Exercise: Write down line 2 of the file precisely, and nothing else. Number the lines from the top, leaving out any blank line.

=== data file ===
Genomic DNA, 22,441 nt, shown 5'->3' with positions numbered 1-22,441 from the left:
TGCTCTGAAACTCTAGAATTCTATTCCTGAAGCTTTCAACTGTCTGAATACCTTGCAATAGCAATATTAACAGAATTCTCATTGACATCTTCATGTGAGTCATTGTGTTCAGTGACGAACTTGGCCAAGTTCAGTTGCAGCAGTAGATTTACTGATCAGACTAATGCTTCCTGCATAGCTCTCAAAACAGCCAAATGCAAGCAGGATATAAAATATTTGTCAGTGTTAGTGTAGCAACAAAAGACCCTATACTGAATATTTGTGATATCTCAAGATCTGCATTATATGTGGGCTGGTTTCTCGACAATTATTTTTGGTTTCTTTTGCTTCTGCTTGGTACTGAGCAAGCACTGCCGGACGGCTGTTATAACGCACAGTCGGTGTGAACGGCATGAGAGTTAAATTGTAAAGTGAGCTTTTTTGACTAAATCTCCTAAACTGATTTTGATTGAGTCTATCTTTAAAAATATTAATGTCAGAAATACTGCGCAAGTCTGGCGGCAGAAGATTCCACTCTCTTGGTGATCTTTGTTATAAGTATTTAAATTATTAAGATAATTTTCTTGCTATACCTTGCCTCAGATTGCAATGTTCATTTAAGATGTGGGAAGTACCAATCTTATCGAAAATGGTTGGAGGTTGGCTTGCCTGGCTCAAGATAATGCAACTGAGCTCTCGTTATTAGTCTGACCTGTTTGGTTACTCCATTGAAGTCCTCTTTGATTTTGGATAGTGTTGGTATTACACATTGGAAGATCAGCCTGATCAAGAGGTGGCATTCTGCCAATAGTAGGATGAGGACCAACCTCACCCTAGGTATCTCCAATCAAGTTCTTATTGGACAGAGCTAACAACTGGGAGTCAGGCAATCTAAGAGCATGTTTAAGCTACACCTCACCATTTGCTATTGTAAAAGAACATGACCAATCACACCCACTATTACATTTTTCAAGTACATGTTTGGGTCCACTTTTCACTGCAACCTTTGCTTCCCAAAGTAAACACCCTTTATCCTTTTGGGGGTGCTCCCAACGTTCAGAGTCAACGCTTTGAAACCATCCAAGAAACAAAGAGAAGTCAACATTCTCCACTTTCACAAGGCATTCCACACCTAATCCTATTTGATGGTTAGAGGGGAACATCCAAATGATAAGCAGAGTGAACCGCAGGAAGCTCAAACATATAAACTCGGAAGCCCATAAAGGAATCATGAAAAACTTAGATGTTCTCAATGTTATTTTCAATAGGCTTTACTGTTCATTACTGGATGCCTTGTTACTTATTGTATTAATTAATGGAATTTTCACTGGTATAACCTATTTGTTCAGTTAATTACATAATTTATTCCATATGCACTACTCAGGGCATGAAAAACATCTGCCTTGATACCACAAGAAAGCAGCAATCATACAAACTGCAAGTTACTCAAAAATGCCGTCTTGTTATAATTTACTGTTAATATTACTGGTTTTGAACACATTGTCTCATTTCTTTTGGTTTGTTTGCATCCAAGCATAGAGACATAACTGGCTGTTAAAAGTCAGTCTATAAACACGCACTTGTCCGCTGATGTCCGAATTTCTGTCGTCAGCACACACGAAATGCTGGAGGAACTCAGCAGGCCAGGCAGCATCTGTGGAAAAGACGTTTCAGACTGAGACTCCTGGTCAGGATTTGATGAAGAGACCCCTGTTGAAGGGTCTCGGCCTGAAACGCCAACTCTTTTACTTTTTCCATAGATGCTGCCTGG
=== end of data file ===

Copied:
TGCTCTGAAACTCTAGAATTCTATTCCTGAAGCTTTCAACTGTCTGAATACCTTGCAATAGCAATATTAACAGAATTCTCATTGACATCTTCATGTGAGTCATTGTGTTCAGTGACGAACTTGGCCAAGTTCAGTTGCAGCAGTAGATTTACTGATCAGACTAATGCTTCCTGCATAGCTCTCAAAACAGCCAAATGCAAGCAGGATATAAAATATTTGTCAGTGTTAGTGTAGCAACAAAAGACCCTATACTGAATATTTGTGATATCTCAAGATCTGCATTATATGTGGGCTGGTTTCTCGACAATTATTTTTGGTTTCTTTTGCTTCTGCTTGGTACTGAGCAAGCACTGCCGGACGGCTGTTATAACGCACAGTCGGTGTGAACGGCATGAGAGTTAAATTGTAAAGTGAGCTTTTTTGACTAAATCTCCTAAACTGATTTTGATTGAGTCTATCTTTAAAAATATTAATGTCAGAAATACTGCGCAAGTCTGGCGGCAGAAGATTCCACTCTCTTGGTGATCTTTGTTATAAGTATTTAAATTATTAAGATAATTTTCTTGCTATACCTTGCCTCAGATTGCAATGTTCATTTAAGATGTGGGAAGTACCAATCTTATCGAAAATGGTTGGAGGTTGGCTTGCCTGGCTCAAGATAATGCAACTGAGCTCTCGTTATTAGTCTGACCTGTTTGGTTACTCCATTGAAGTCCTCTTTGATTTTGGATAGTGTTGGTATTACACATTGGAAGATCAGCCTGATCAAGAGGTGGCATTCTGCCAATAGTAGGATGAGGACCAACCTCACCCTAGGTATCTCCAATCAAGTTCTTATTGGACAGAGCTAACAACTGGGAGTCAGGCAATCTAAGAGCATGTTTAAGCTACACCTCACCATTTGCTATTGTAAAAGAACATGACCAATCACACCCACTATTACATTTTTCAAGTACATGTTTGGGTCCACTTTTCACTGCAACCTTTGCTTCCCAAAGTAAACACCCTTTATCCTTTTGGGGGTGCTCCCAACGTTCAGAGTCAACGCTTTGAAACCATCCAAGAAACAAAGAGAAGTCAACATTCTCCACTTTCACAAGGCATTCCACACCTAATCCTATTTGATGGTTAGAGGGGAACATCCAAATGATAAGCAGAGTGAACCGCAGGAAGCTCAAACATATAAACTCGGAAGCCCATAAAGGAATCATGAAAAACTTAGATGTTCTCAATGTTATTTTCAATAGGCTTTACTGTTCATTACTGGATGCCTTGTTACTTATTGTATTAATTAATGGAATTTTCACTGGTATAACCTATTTGTTCAGTTAATTACATAATTTATTCCATATGCACTACTCAGGGCATGAAAAACATCTGCCTTGATACCACAAGAAAGCAGCAATCATACAAACTGCAAGTTACTCAAAAATGCCGTCTTGTTATAATTTACTGTTAATATTACTGGTTTTGAACACATTGTCTCATTTCTTTTGGTTTGTTTGCATCCAAGCATAGAGACATAACTGGCTGTTAAAAGTCAGTCTATAAACACGCACTTGTCCGCTGATGTCCGAATTTCTGTCGTCAGCACACACGAAATGCTGGAGGAACTCAGCAGGCCAGGCAGCATCTGTGGAAAAGACGTTTCAGACTGAGACTCCTGGTCAGGATTTGATGAAGAGACCCCTGTTGAAGGGTCTCGGCCTGAAACGCCAACTCTTTTACTTTTTCCATAGATGCTGCCTGG